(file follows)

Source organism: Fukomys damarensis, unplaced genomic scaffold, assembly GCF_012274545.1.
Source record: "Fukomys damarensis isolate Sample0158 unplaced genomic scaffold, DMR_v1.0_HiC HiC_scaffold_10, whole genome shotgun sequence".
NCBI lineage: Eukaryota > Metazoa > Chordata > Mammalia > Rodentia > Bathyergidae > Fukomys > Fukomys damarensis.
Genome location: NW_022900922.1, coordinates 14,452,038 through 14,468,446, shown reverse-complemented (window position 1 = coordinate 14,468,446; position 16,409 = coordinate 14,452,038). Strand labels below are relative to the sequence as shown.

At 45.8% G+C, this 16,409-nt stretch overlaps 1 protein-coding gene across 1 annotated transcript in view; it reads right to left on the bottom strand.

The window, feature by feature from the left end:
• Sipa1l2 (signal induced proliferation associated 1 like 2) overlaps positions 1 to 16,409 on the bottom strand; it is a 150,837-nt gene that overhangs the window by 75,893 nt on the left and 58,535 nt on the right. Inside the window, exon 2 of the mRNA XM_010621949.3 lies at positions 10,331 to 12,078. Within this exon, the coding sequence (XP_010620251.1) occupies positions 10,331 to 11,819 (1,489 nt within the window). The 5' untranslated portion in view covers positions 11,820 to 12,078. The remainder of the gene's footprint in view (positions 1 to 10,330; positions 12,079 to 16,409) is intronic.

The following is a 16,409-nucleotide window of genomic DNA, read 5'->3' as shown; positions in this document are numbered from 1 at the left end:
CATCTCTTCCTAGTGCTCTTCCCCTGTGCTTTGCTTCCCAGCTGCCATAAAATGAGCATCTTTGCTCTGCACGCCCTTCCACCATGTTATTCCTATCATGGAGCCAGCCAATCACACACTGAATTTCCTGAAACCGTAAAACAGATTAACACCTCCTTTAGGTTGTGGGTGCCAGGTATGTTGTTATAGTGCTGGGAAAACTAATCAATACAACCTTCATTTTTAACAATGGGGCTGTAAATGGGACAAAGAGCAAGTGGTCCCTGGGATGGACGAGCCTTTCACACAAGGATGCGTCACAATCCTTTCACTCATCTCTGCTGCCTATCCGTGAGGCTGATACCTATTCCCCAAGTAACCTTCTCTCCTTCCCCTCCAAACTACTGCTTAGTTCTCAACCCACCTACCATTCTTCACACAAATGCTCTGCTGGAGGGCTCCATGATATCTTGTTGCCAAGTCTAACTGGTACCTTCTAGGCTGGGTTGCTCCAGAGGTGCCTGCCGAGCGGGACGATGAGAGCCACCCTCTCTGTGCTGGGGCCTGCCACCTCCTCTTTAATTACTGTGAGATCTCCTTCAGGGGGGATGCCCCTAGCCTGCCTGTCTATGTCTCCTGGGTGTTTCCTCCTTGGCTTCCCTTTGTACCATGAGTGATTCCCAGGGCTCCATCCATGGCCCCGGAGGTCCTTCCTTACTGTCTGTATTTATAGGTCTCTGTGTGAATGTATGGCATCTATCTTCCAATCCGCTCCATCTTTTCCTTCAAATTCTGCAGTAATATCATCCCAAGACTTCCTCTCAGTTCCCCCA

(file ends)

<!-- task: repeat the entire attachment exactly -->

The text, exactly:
Source organism: Fukomys damarensis, unplaced genomic scaffold, assembly GCF_012274545.1.
Source record: "Fukomys damarensis isolate Sample0158 unplaced genomic scaffold, DMR_v1.0_HiC HiC_scaffold_10, whole genome shotgun sequence".
NCBI lineage: Eukaryota > Metazoa > Chordata > Mammalia > Rodentia > Bathyergidae > Fukomys > Fukomys damarensis.
Genome location: NW_022900922.1, coordinates 14,452,038 through 14,468,446, shown reverse-complemented (window position 1 = coordinate 14,468,446; position 16,409 = coordinate 14,452,038). Strand labels below are relative to the sequence as shown.

At 45.8% G+C, this 16,409-nt stretch overlaps 1 protein-coding gene across 1 annotated transcript in view; it reads right to left on the bottom strand.

The window, feature by feature from the left end:
• Sipa1l2 (signal induced proliferation associated 1 like 2) overlaps positions 1 to 16,409 on the bottom strand; it is a 150,837-nt gene that overhangs the window by 75,893 nt on the left and 58,535 nt on the right. Inside the window, exon 2 of the mRNA XM_010621949.3 lies at positions 10,331 to 12,078. Within this exon, the coding sequence (XP_010620251.1) occupies positions 10,331 to 11,819 (1,489 nt within the window). The 5' untranslated portion in view covers positions 11,820 to 12,078. The remainder of the gene's footprint in view (positions 1 to 10,330; positions 12,079 to 16,409) is intronic.

The following is a 16,409-nucleotide window of genomic DNA, read 5'->3' as shown; positions in this document are numbered from 1 at the left end:
CATCTCTTCCTAGTGCTCTTCCCCTGTGCTTTGCTTCCCAGCTGCCATAAAATGAGCATCTTTGCTCTGCACGCCCTTCCACCATGTTATTCCTATCATGGAGCCAGCCAATCACACACTGAATTTCCTGAAACCGTAAAACAGATTAACACCTCCTTTAGGTTGTGGGTGCCAGGTATGTTGTTATAGTGCTGGGAAAACTAATCAATACAACCTTCATTTTTAACAATGGGGCTGTAAATGGGACAAAGAGCAAGTGGTCCCTGGGATGGACGAGCCTTTCACACAAGGATGCGTCACAATCCTTTCACTCATCTCTGCTGCCTATCCGTGAGGCTGATACCTATTCCCCAAGTAACCTTCTCTCCTTCCCCTCCAAACTACTGCTTAGTTCTCAACCCACCTACCATTCTTCACACAAATGCTCTGCTGGAGGGCTCCATGATATCTTGTTGCCAAGTCTAACTGGTACCTTCTAGGCTGGGTTGCTCCAGAGGTGCCTGCCGAGCGGGACGATGAGAGCCACCCTCTCTGTGCTGGGGCCTGCCACCTCCTCTTTAATTACTGTGAGATCTCCTTCAGGGGGGATGCCCCTAGCCTGCCTGTCTATGTCTCCTGGGTGTTTCCTCCTTGGCTTCCCTTTGTACCATGAGTGATTCCCAGGGCTCCATCCATGGCCCCGGAGGTCCTTCCTTACTGTCTGTATTTATAGGTCTCTGTGTGAATGTATGGCATCTATCTTCCAATCCGCTCCATCTTTTCCTTCAAATTCTGCAGTAATATCATCCCAAGACTTCCTCTCAGTTCCCCCA